Dislipemia is a risk factor for cardiovascular diseases through the accumulation of cholesterol esters in coronary atherosclerotic plaques and indirectly because it can induce type-2 diabetes that it is, in turn, another cardiovascular risk factor. The formation of atherosclerotic plaques is a complex and much studied process that usually takes years until symptoms like angina or an acute coronary syndrome appear.
However, little is known about possible short term effects of a high fat diet (HFD). The objective of our work was to investigate if HFD induced changes in heart metabolism after just two weeks and the interaction with gender in a mice model.
Mice were fed a HFD (n=12) or control chow diet (n=12) for two weeks, each group consisted in 7 males and 5 females. After two weeks animals were euthanised and tissues (heart, liver, brain) extracted using methanol:chloroform; blood was collected from the heart left ventricle, left to coagulate and serum separated by centrifugation.
1H NMR spectra were acquired on a Bruker Avance 400 spectrometer using a fully relaxed pulse-and-acquire sequence for tissues or CPMG with an effective T2 delay of 32 ms in the case of serum. Spectra were analyzed using pattern recognition with SIMCA-P software.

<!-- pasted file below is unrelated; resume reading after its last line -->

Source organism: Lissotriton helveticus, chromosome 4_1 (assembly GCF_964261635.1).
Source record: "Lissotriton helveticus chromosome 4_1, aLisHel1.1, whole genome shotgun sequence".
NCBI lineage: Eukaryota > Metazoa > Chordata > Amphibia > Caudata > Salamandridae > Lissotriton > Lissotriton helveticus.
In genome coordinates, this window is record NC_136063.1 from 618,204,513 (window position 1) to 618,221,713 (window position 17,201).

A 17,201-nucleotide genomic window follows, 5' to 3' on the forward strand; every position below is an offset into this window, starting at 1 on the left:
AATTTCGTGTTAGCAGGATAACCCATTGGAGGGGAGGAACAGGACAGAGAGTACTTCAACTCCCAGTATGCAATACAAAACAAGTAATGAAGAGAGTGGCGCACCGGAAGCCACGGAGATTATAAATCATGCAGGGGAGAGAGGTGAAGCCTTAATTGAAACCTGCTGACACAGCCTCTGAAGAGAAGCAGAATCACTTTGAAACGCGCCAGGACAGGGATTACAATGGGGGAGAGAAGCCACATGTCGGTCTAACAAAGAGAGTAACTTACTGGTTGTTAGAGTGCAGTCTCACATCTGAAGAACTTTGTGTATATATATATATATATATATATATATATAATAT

In the case of heart, it was possible to obtain discriminant models able to differentiate between HFD and control animals (Q2=0,383); gender also had a clear effect on heart metabolism as it was possible to differentiate between male and female animals with better predictive capacity than HFD (Q2=0,470). A 4 group model differentiating gender and diet was also statistical significant (Q2=0,149). HFD had clear effects on liver and serum metabolism but not on the brain while gender affected brain and serum metabolic profiles.
HFD hearts contained more alanine and less glutamate and phosphocreatine than mice fed with control diet. High levels of alanine could be indicative of faster anaerobic glycolisis turnover. Also, control animals have relatively elevated creatine and glutamate suggestive of a better energy state.
Females had higher levels of acetate, that bound to coenzime A, is central to carbohydrate and lipid metabolism; thus higher levels of acetate could be indicative of differential use of substrates as energy sources between male and female animals.
In conclusion, short term HFD treatment affects heart metabolism; this may have implications in diseases like heart failure and also affect the response to ischemia-reperfusion injury.